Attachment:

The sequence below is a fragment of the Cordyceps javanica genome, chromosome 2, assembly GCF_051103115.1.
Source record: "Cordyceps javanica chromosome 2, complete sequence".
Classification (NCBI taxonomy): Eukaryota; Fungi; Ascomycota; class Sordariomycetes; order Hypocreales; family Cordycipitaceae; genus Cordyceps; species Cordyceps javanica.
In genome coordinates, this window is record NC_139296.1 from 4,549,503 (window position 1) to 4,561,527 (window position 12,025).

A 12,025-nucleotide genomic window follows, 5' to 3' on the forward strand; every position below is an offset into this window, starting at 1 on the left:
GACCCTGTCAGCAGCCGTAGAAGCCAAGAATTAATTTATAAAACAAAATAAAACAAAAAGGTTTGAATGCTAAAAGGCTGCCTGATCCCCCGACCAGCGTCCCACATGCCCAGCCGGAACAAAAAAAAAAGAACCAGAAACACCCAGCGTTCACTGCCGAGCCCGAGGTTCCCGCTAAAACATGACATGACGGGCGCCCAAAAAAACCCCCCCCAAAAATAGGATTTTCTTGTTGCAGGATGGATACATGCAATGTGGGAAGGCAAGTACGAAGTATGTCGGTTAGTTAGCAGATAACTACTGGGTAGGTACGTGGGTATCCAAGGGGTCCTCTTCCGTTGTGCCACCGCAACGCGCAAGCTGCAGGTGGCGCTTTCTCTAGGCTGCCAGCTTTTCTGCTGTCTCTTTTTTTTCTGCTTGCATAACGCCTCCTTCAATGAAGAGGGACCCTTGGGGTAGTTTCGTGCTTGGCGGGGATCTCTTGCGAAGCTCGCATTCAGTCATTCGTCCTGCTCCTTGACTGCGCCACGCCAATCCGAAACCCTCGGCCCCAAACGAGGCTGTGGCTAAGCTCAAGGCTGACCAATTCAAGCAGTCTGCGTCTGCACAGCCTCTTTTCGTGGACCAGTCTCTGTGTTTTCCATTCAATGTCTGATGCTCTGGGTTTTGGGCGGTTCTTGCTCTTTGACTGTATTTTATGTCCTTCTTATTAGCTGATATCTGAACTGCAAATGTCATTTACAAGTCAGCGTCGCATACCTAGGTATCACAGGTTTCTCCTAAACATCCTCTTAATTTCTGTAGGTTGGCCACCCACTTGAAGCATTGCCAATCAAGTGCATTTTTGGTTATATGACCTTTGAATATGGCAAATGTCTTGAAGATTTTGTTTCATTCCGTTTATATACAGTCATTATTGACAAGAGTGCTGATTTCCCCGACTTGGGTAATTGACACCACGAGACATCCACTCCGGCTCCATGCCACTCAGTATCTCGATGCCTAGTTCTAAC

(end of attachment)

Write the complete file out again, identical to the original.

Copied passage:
The sequence below is a fragment of the Cordyceps javanica genome, chromosome 2, assembly GCF_051103115.1.
Source record: "Cordyceps javanica chromosome 2, complete sequence".
Classification (NCBI taxonomy): Eukaryota; Fungi; Ascomycota; class Sordariomycetes; order Hypocreales; family Cordycipitaceae; genus Cordyceps; species Cordyceps javanica.
In genome coordinates, this window is record NC_139296.1 from 4,549,503 (window position 1) to 4,561,527 (window position 12,025).

A 12,025-nucleotide genomic window follows, 5' to 3' on the forward strand; every position below is an offset into this window, starting at 1 on the left:
GACCCTGTCAGCAGCCGTAGAAGCCAAGAATTAATTTATAAAACAAAATAAAACAAAAAGGTTTGAATGCTAAAAGGCTGCCTGATCCCCCGACCAGCGTCCCACATGCCCAGCCGGAACAAAAAAAAAAGAACCAGAAACACCCAGCGTTCACTGCCGAGCCCGAGGTTCCCGCTAAAACATGACATGACGGGCGCCCAAAAAAACCCCCCCCAAAAATAGGATTTTCTTGTTGCAGGATGGATACATGCAATGTGGGAAGGCAAGTACGAAGTATGTCGGTTAGTTAGCAGATAACTACTGGGTAGGTACGTGGGTATCCAAGGGGTCCTCTTCCGTTGTGCCACCGCAACGCGCAAGCTGCAGGTGGCGCTTTCTCTAGGCTGCCAGCTTTTCTGCTGTCTCTTTTTTTTCTGCTTGCATAACGCCTCCTTCAATGAAGAGGGACCCTTGGGGTAGTTTCGTGCTTGGCGGGGATCTCTTGCGAAGCTCGCATTCAGTCATTCGTCCTGCTCCTTGACTGCGCCACGCCAATCCGAAACCCTCGGCCCCAAACGAGGCTGTGGCTAAGCTCAAGGCTGACCAATTCAAGCAGTCTGCGTCTGCACAGCCTCTTTTCGTGGACCAGTCTCTGTGTTTTCCATTCAATGTCTGATGCTCTGGGTTTTGGGCGGTTCTTGCTCTTTGACTGTATTTTATGTCCTTCTTATTAGCTGATATCTGAACTGCAAATGTCATTTACAAGTCAGCGTCGCATACCTAGGTATCACAGGTTTCTCCTAAACATCCTCTTAATTTCTGTAGGTTGGCCACCCACTTGAAGCATTGCCAATCAAGTGCATTTTTGGTTATATGACCTTTGAATATGGCAAATGTCTTGAAGATTTTGTTTCATTCCGTTTATATACAGTCATTATTGACAAGAGTGCTGATTTCCCCGACTTGGGTAATTGACACCACGAGACATCCACTCCGGCTCCATGCCACTCAGTATCTCGATGCCTAGTTCTAAC